Ernie

Anonymous said...

Hi Ernie,

Running some of those risk number in my head, I came up with the following worst case scenario for a 100K account.

Exposure to currency X = $1MM
Currency X drops 10-15% like CHF

Loss with no stops = 100-150K

Loss with stops = 20-50K (assumes spread widens to 1-2%, slippage of 1-3%, again like CHF)

Does this sound like a fair, worst case, estimate?

Also, do you use stops and/or any other risk control?

Thanks!

Ernie Chan said...

Yes, we impose stops of 15% of NAV based on 10x leverage. Of course, it depends on how much slippage there is after the stop is triggered, so a 25% loss may indeed happen.

We can always lower the leverage and stoploss for any account though.

One of our secret sauces is that we can predict with decent accuracy when the market will trend, so we have avoided those catastrophes since 2012, including the Swiss Franc event and today's Bank of Canada event.

Ernie

Anonymous said...

With an IB managed account, would I be able to place constraints on the trading activity which may occur, e.g. FX only, max position suez, max leverage etc.? Just as an independent set of controls in case an error on your side creates an erroneous trade which could blow the account.

How far back did you backtest the strategy, and is performance/risk comparable? I noticed the big drawdown came very early on so you must have had very high confidence in the model to continue.

Ernie Chan said...

Yes, you can specify what instruments can be traded in an IB managed account.

Max position is the same as max leverage when we have only one position, and max leverage is set by IB. If you want to use a leverage lower than IB's maximum, all you need to do is to invest less money in that account and keep the rest in a bank.

We have traded many billions of dollars since 2011 and haven't yet blown an account due to a software error.

We backtested the strategy since 2008, but the data was very noisy for those days so the backtest was unreliable. The returns were always positive every year, but with varying magnitude. Otherwise we wouldn't start trading it in 2010.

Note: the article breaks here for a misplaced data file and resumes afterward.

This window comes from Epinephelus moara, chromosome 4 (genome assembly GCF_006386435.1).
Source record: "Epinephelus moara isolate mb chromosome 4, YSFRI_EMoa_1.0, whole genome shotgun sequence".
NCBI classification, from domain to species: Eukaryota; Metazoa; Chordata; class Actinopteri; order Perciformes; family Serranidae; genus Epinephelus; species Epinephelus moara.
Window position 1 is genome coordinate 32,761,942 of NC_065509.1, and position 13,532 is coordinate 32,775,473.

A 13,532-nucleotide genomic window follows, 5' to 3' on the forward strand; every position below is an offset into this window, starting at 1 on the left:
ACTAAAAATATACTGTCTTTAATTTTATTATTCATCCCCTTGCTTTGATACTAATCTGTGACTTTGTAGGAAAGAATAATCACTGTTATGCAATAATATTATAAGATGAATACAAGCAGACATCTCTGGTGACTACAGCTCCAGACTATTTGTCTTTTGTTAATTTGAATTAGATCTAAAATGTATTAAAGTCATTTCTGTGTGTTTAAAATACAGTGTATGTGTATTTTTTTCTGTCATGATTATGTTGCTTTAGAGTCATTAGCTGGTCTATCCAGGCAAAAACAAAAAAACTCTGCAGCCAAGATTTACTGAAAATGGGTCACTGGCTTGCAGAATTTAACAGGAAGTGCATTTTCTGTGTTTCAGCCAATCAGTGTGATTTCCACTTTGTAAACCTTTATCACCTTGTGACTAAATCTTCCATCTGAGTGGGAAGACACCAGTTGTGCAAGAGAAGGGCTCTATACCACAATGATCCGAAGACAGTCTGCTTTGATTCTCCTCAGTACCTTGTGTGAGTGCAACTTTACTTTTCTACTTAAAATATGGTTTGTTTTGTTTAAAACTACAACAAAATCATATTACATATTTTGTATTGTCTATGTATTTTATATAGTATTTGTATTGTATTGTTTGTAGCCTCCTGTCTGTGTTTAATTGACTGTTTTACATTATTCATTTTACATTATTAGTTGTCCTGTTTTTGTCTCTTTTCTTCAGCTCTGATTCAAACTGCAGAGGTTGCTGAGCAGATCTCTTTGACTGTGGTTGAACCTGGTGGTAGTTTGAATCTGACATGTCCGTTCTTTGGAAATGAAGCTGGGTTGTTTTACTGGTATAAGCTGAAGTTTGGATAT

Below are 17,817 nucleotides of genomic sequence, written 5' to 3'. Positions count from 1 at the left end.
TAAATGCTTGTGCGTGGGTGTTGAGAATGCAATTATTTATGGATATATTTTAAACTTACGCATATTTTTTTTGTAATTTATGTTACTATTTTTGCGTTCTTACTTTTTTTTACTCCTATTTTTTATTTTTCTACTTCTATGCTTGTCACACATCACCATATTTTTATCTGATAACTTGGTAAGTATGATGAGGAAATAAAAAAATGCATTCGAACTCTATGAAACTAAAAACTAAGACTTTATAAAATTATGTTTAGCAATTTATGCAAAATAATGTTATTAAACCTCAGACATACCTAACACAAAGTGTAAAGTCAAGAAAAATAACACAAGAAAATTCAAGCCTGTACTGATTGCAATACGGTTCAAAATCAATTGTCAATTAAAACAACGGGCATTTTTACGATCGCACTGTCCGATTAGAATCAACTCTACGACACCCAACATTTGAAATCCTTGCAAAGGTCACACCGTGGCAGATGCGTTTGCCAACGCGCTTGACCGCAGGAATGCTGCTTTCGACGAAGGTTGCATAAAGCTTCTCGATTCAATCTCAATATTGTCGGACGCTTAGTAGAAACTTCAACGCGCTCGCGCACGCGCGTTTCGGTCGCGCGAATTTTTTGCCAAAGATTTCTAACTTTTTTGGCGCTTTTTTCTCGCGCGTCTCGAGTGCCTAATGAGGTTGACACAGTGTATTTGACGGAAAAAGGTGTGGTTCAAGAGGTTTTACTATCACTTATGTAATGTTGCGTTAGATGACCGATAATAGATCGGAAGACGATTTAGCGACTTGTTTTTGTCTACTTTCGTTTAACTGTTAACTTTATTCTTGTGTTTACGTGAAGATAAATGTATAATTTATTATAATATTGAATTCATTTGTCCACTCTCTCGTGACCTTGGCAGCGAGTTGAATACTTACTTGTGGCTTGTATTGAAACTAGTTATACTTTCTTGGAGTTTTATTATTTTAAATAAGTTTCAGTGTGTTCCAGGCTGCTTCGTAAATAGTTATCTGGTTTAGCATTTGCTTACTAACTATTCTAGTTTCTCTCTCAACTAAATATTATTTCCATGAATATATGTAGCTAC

Ernie

Anonymous said...

Hi Ernie

Where could one buy daily data on futures dating back as far as the 1970s? I am looking for the broadest cross- section possible.

Thanks

Ernie Chan said...

Try csidata.com

Ernie

Anonymous said...

Thanks. Do you know if Quandl's premium futures data is reliable?

Anonymous said...

Do you know a good vendor for US equities, I'm looking for best bid offer every 1 and 5 min?

A lot of vendors seem to provide trade prices only.

Ernie Chan said...

I have not tried Quandl's premium data, since I use csidata.com.

The best bid and ask for US stocks can be bought from tickdata.com or nanex.com, or rented from QuantGo.com.

Ernie

HK said...

Hi Ernie,

For statical arbitrage between two stock/etf/derivative, can you recommend some practical strategies for me to learn other than Bollinger Bands Kind of strategy? Thanks a lot.

-HK

Ernie Chan said...

Hi HK,
In my second book, I discussed 2 other mean reverting strategies: linear, and Kalman filter. Linear means that you just increase your market value in proportion to the deviation from the mean.
Ernie

Anonymous said...

Hi Ernie,

Without giving away the secret sauce, are you able to elaborate on how you able to predict whether the market will trend?

Events such as the SNB/BOC announcements are scheduled so it's pretty straightforward to predict how the market will react post-event.

The harder skill is being able to predict how the market will react due to "unseen" events, e.g. sustained one way order flow from a larger buyer/seller.

This is especially hard in the FX space since there are no transparent order books (ECNs most likely won't see any of this flow).


Ernie Chan said...

Though you cannot see order flow in spot FX, you can always infer that from FX futures.

Ernie

Anonymous said...

I'm surprised you are able to infer much information from the FX futures book. FX futures have never really been an outlet for MMs offloading risk, the liquidity is too limited.

Unfortunately, the order flow with the highest information content tends to be internalized a lot more these days.

I think using order flow inferences to predict FX trends is very difficult beyond a few minutes (if that). The transparency just isn't there anymore.

Interested to hear your views.



Ernie Chan said...

Interesting point you made about order flow internalization: that is true for many asset classes.

However, I don't propose we use order flow to generate trading signals - only risk management. And if it is somewhat predictive for just 1 second ahead, it already serves its purpose.

Ernie

Anonymous said...

Hi Ernie,

Could we compute order flow on IB, but they provide snapshot data?